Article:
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The Mitchell Center reflects on the mission of our land grant university with Dr. Hannah Carter

The Mitchell Center proudly presented Dr. Hannah Carter, the dean of the University of Maine’s Cooperative Extension, on Oct. 31. She gave her presentation on the value of teaching, research and outreach within land grants.

Throughout the discussion, Carter provided the audience with insight into the history of land grants and extensions, the lessons we’ve learned throughout this century and most importantly how we can work together.

Director of the Mitchell Center, David Hart, provided a brief introduction about Carter and her work. Carter grew up in Aroostook County of Maine and received her master’s and Ph.D. at the University of Florida in Agricultural Education and Communication, specializing in agricultural leadership and extension education. She grew up on a potato farm in northern Maine before devoting 16 years to Florida agriculture, followed by a return to Maine in May of 2019.

Carter began by emphasizing her support in terms of the Senator George J. Mitchell Center’s main objectives based on a belief in the power of collaboration with a need for diverse communities. She intends to increase vibrancy and encourage rural youth to stay in Maine communities.

“How do we build capacity in people, agriculture and natural resource leaders?” Carter said.

First and foremost it is imperative we understand that these institutions were built upon land that was stolen. Carter read the land acknowledgment statement which highlights how the Penobscot Nation is a distinct, sovereign, legal and political entity with their own power of self-governance and self-determination.

In 1862, President Abraham Lincoln established the Morrill Act. It granted federally controlled land to the states for the purposes of selling, raising funds and endowing land-grant colleges, such as UMaine. The focus of these universities is on the teaching of agriculture, science, military science and engineering. Other legislation helped establish agricultural experiment stations and research farms at UMaine.

Eventually land grants became large public universities with tripartite missions of teaching, research and evaluation.

“We’re a very old and traditional organization, but we are also as relevant today as we were 108 years ago, and I look forward to sharing some of those ways that we continue our relevance,” Carter said.

A strength of UMaine is our connection. Maine can be quite close-knit, which serves to benefit us in the sense that there is an abundance of knowledge about the community’s needs. UMaine is recognized for the importance of this work and our statewide presence.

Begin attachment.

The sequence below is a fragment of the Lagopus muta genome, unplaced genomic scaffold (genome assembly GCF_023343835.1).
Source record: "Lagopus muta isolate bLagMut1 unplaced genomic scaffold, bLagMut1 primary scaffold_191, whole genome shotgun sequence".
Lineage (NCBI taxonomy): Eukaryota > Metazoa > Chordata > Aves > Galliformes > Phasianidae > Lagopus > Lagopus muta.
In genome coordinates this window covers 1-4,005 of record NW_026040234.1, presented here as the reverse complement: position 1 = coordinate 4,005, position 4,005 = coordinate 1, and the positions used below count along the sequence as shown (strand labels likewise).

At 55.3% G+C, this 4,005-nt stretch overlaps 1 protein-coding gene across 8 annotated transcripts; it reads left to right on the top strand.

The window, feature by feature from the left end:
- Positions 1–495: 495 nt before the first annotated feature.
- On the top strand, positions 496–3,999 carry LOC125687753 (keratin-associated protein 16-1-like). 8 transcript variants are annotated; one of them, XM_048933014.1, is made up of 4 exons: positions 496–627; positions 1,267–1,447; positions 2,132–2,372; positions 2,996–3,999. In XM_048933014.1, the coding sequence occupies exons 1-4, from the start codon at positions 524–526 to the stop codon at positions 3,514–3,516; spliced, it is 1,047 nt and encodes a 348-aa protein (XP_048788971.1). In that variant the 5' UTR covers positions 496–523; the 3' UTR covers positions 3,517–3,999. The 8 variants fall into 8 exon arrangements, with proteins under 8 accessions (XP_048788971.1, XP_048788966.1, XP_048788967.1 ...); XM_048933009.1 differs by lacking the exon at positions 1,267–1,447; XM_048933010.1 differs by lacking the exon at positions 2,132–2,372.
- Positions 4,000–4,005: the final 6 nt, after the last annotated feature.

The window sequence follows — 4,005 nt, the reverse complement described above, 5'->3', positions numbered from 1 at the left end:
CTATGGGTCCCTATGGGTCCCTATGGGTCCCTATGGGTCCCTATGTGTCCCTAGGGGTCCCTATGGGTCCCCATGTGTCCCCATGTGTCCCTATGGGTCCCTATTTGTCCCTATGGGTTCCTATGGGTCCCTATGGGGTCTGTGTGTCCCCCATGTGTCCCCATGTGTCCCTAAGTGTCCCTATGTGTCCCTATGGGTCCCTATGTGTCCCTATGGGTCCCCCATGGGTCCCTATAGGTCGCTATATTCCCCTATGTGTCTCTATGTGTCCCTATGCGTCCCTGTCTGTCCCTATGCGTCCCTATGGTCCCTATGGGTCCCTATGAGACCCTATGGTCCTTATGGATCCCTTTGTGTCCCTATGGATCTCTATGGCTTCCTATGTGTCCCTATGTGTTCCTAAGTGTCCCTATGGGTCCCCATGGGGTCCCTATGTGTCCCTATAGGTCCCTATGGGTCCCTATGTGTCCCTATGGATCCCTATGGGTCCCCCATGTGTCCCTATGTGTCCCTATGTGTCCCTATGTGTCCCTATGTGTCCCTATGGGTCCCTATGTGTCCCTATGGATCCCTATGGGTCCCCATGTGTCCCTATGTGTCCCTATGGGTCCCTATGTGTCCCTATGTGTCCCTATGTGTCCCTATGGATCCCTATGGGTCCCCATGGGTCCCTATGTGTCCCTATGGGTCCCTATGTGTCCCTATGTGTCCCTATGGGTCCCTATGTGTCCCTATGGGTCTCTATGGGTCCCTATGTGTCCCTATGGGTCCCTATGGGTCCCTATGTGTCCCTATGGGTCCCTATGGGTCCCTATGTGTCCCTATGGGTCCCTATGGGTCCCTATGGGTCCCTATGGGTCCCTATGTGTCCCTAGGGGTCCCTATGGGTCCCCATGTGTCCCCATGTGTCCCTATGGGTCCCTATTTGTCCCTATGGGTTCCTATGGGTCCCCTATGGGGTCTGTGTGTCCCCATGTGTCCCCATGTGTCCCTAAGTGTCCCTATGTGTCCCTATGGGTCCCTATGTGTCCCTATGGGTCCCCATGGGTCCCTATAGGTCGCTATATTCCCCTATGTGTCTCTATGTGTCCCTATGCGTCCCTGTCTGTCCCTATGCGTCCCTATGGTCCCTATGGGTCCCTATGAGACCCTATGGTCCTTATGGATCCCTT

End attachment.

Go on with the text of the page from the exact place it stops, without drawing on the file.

Carter mentioned that the university has a responsibility to collaborate with other institutions and share their research.

“When your focus is to be a global research entity or a top three public institution, it comes at the cost of losing those traditional ideas of how we are helping out local communities,” Carter said.

According to Carter, we must consider how we can take opportunities to engage the community. The more we put ourselves out there and have these conversions the more collaborations will occur. Another is the network between ourselves and other research facilities. Lastly, is providing necessary recognition to those helping the cause. We must ask ourselves if service or outreach is properly rewarded, with consideration for tenure promotion packets. Important work across the state has a tendency to go unsung.

The five critical issue areas are as follows: climate change, positive youth development, community and economic development, sustainable natural resources and the Maine food system.

The Cooperative Extension at UMaine provides our community with an array of services. They help keep Maine farms financially, environmentally and socially stabilized, as well as develop and deliver educational programming for the continuum of learners from youth to adulthood. They strive to provide practical how-to solutions based on research with the intention of benefiting one’s home, livelihood or family.

In 2021, the UMaine extension had an increasingly high digital outreach, with 3.1M views on various websites. There are 700 research-based publications as well as 5000 volunteers across the state, giving more than 90,000 hours of their time to support the cause and make a significant impact. Similarly, Maine Harvest for Hunger reached a total of 3,340,000 pounds of fresh fruit and vegetables that were harvested and donated to those in need across the state.

“[I]t’s also important to talk about UMaine as an institution. . . . [and] the philosophy that UMaine has remained true to those land grant missions of teaching, research and outreach,” Carter said.

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